Berlin 1936: Sixteen Days In August

Oliver Hilmes

Bodley Head, £16.99

Review by Hugh MacDonald

THE lonely death of an obese transvestite, the seduction by a gigolo of the wife of Joseph Goebbels, a decapitated body found in a train toilet, the dining habits of a gluttonous publisher, the horrific consequences of a strong word uttered by a weak drunk all conspire to make Berlin 1936 one of the most intriguing and, perhaps, one of the most significant books of the year.

The Olympic Games of 1936 have remained trapped in the narrative of the outstanding achievements of Jesse Owens, the black American sprinter, and the consequent surliness of Adolf Hitler, whose Aryan theories were seen to have been destroyed by the quadruple gold medal winner.

Hilmes, with an exquisite touch, has taken this story and more then added layers of nuance and meaning. This is an extraordinary book that burbles with energy and fizzes with an intellectualism that is carried lightly.

Berlin 1936 comes alive with the fear and trembling of the individual and the tremulous expectancy of the masses played out to a mixture of a triumphal march by Strauss or frenetic jazz by Teddy Stauffer and his Original Teddies.

The diary form of the book is clever and engaging. Each day constitutes a chapter with the preface of the weather forecast, a series of vignettes – some macabre, some amusing, all compelling – a daily report from the state police office and an excerpt from the official advice to the German press.

It is a powerful blend. The traditional figures of Owens, Hitler, Goebbels, Hermann Goring and Leni Riefenstahl all feature but the take is fresh, immediate. They are complemented by a cast of hitherto unknowns such as Leon Henri Dajou, a nightclub owner who accepts Berlin only offers him death, Carla de Vries, an American tourist who snatches a kiss from Hitler in the Olympic Stadium, and Elisabeth L, a Roma girl who survives Auschwitz.

There are, too, the famous. The acidic asides of Sir Henry "Chips" Channon, diarist, snob and appeaser, are preserved to potent effect. The lamentations of Thomas Mann, novelist and interested observer, echo down the ages. Thomas Wolfe, the American author history has neglected, also barges through the pages, soaking in both the atmosphere and copious amounts of alcohol. He sobers up as the Olympics draw to a close. A lover of Germany, an admirer of much of what the Nazis have wrought, Wolfe finds an epiphany in a close friendship with a woman who details the horrors of life under Hitler. His journey from an innocent, uninformed view of National Socialism to despair at its effects is swift yet complete.

The evil of Nazism is at the core of the book. It is what makes Hilmes’s work important. His research has given his story piquancy and poignancy in the individual stories. The overall effect, though, is of the gathering storm amid the sunshine of Berlin 1936.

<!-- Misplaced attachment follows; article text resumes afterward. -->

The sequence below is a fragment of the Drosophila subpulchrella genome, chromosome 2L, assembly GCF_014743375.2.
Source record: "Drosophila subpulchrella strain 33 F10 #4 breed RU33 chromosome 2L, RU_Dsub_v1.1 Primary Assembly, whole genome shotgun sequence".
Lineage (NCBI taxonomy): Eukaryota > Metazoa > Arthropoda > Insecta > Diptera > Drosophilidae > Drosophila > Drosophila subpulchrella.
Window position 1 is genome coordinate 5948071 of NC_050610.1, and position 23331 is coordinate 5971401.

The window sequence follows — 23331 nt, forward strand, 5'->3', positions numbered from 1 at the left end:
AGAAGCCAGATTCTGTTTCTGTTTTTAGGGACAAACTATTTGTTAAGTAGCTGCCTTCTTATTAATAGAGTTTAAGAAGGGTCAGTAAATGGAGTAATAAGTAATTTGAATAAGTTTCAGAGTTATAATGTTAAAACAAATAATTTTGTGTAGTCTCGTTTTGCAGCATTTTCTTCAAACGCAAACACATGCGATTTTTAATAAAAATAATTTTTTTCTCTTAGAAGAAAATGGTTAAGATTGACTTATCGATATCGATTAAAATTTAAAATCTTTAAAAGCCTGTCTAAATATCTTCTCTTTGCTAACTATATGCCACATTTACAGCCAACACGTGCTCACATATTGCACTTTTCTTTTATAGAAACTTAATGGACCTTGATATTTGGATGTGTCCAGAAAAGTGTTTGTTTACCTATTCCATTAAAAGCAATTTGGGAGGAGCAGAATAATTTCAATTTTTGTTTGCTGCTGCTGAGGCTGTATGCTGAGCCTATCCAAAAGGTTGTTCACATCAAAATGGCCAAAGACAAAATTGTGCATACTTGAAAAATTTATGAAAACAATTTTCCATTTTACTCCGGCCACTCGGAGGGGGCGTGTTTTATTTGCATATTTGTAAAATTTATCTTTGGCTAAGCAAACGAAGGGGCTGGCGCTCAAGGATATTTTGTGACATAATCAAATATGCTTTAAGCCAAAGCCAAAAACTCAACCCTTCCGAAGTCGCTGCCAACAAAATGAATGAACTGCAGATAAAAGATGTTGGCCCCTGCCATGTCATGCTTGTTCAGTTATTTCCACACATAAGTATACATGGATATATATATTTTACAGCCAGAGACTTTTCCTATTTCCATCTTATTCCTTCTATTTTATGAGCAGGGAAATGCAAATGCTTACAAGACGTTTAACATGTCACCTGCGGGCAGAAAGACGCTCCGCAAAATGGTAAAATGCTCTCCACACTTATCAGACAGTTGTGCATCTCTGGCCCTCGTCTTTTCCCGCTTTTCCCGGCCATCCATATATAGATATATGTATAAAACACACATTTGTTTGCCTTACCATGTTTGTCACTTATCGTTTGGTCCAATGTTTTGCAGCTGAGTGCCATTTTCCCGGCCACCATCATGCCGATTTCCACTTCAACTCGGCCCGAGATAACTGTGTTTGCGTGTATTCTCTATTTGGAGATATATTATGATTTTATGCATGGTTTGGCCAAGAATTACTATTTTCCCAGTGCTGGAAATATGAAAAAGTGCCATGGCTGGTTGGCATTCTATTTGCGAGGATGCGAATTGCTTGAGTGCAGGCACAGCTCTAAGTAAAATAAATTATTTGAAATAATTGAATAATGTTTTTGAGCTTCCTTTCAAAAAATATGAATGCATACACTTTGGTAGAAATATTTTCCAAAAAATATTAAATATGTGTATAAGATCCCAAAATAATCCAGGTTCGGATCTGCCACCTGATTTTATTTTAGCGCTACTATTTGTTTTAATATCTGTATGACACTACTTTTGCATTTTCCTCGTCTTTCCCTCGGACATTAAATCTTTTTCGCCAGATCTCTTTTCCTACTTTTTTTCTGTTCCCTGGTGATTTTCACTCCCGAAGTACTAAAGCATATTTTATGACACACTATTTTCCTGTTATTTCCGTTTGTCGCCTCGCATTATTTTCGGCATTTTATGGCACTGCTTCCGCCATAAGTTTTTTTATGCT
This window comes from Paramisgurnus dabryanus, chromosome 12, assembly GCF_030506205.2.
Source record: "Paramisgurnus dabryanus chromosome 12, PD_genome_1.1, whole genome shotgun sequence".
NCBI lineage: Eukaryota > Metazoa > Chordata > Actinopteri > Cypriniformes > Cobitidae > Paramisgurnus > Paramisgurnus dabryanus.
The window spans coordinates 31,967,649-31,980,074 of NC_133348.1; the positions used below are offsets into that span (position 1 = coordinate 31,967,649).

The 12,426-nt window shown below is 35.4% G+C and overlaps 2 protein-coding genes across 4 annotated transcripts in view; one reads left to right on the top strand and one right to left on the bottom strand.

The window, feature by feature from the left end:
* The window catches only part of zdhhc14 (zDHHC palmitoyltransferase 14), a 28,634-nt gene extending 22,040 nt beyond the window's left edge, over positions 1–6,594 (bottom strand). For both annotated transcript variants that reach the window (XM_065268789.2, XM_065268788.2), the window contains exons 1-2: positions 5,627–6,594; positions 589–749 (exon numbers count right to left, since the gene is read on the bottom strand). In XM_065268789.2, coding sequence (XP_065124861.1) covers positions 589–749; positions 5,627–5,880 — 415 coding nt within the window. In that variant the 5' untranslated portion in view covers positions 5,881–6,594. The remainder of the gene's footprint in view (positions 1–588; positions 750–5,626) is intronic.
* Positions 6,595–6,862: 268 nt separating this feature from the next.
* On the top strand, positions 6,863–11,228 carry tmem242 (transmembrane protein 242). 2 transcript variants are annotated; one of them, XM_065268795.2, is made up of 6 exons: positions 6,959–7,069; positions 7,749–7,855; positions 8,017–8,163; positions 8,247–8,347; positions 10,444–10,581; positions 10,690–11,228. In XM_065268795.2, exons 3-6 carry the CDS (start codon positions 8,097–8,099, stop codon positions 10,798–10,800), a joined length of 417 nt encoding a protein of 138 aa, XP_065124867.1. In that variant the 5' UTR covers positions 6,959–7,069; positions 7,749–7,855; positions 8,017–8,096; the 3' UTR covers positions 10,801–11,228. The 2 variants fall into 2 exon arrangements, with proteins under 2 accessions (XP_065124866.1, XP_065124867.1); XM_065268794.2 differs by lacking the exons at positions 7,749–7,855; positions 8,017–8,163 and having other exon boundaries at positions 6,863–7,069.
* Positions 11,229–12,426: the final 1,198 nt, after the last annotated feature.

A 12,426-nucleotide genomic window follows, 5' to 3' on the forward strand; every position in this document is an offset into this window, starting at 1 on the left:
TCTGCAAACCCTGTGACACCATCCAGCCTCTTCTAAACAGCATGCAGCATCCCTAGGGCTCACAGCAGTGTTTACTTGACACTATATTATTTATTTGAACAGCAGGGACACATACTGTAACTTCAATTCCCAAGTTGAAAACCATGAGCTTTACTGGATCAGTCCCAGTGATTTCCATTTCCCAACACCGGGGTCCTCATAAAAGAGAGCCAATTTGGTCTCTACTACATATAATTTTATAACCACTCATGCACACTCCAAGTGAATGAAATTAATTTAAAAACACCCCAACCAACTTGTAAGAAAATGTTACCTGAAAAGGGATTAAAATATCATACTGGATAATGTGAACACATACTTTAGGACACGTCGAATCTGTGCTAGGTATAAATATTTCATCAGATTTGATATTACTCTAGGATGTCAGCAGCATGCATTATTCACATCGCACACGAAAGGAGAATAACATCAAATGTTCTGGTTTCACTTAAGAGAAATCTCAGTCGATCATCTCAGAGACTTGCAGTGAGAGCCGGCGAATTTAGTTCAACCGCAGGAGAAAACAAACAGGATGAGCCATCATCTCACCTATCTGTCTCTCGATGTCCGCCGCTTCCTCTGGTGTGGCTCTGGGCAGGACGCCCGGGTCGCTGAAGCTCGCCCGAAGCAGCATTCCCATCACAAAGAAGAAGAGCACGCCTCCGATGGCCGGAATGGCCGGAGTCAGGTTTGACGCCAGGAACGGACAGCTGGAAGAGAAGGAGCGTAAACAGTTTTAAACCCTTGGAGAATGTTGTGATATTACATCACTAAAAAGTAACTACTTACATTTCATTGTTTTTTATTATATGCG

This foreboding is increased by the author’s use of the present tense. He notes of one of his characters: "He is consumed by fear. And in a week from now he will be dead.’’ These are the sort of sentences that hold the reader close to a Berlin in repressed tumult.

The world has its eyes on the jumping, running and swimming. But Berlin is inhabited by the monsters and their victims. The Nazi regime attempts to present a false, idealised face, silencing if only for the moment the normally ubiquitous, anti-Semitic obscenities from Julius Streicher and his awful Der Sturmer journal.

However, those attending the Games, enjoying the night life or simply walking the streets of Berlin know that this is not only an occasion to inspire awe but to invite fear. Already concentration camps are being built at the edge of the city. Already homosexuals are being jailed for being homosexuals. Already Jews are being killed for being Jews. Already Hitler has prepared for war in his planning. It is just three years away.

The brilliance of Berlin 1936 is not to reveal all this in hindsight. Rather, it is to show that not only was all the evidence of the enormity to come readily available at the time; it was also known by diplomats, bar owners, generals, journalists and tram drivers.

The catastrophe was not the flood to come but in the very waters in which the vast range of characters cavorted, swam desperately or even drowned. The signs pointing towards the precipice were not ignored. They were read, found accurate by most but not acted upon.

It is the very inevitability of events following Berlin 1936 that makes the book a chilling read even when one is warmed by the brilliance of Hilmes in his style and the clever way he deploys affecting anecdote and unadorned fact.

One thread among this finely spun yarn gives an illustration of his ability to take the reader from the sunshine of a gaudy sporting occasion to the shadow of an inescapable reality.

On a fine day in August 1936, Thomas Wolfe peered into the VIP’s box and claimed his eyes met those of Adolf Hitler. Two years later Wolfe’s death was announced on the day Neville Chamberlain left Britain for talks with the Fuhrer that offered the unfulfilled promise of peace. The personal tragedy and the universal calamity thus coincided.

This is the essence of not only how Hilmes records history but how it is made. Then and now.